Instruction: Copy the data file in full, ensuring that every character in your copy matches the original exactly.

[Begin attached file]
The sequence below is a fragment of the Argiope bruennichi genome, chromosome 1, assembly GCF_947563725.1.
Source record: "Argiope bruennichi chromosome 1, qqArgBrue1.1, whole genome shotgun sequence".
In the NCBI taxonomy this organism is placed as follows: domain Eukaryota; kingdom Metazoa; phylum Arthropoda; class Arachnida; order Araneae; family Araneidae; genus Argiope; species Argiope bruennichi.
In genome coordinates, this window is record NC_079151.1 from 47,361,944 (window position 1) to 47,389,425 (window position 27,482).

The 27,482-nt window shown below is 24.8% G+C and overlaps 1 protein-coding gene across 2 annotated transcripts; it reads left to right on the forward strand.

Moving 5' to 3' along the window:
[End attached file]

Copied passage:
The sequence below is a fragment of the Argiope bruennichi genome, chromosome 1, assembly GCF_947563725.1.
Source record: "Argiope bruennichi chromosome 1, qqArgBrue1.1, whole genome shotgun sequence".
In the NCBI taxonomy this organism is placed as follows: domain Eukaryota; kingdom Metazoa; phylum Arthropoda; class Arachnida; order Araneae; family Araneidae; genus Argiope; species Argiope bruennichi.
In genome coordinates, this window is record NC_079151.1 from 47,361,944 (window position 1) to 47,389,425 (window position 27,482).

The 27,482-nt window shown below is 24.8% G+C and overlaps 1 protein-coding gene across 2 annotated transcripts; it reads left to right on the forward strand.

Moving 5' to 3' along the window: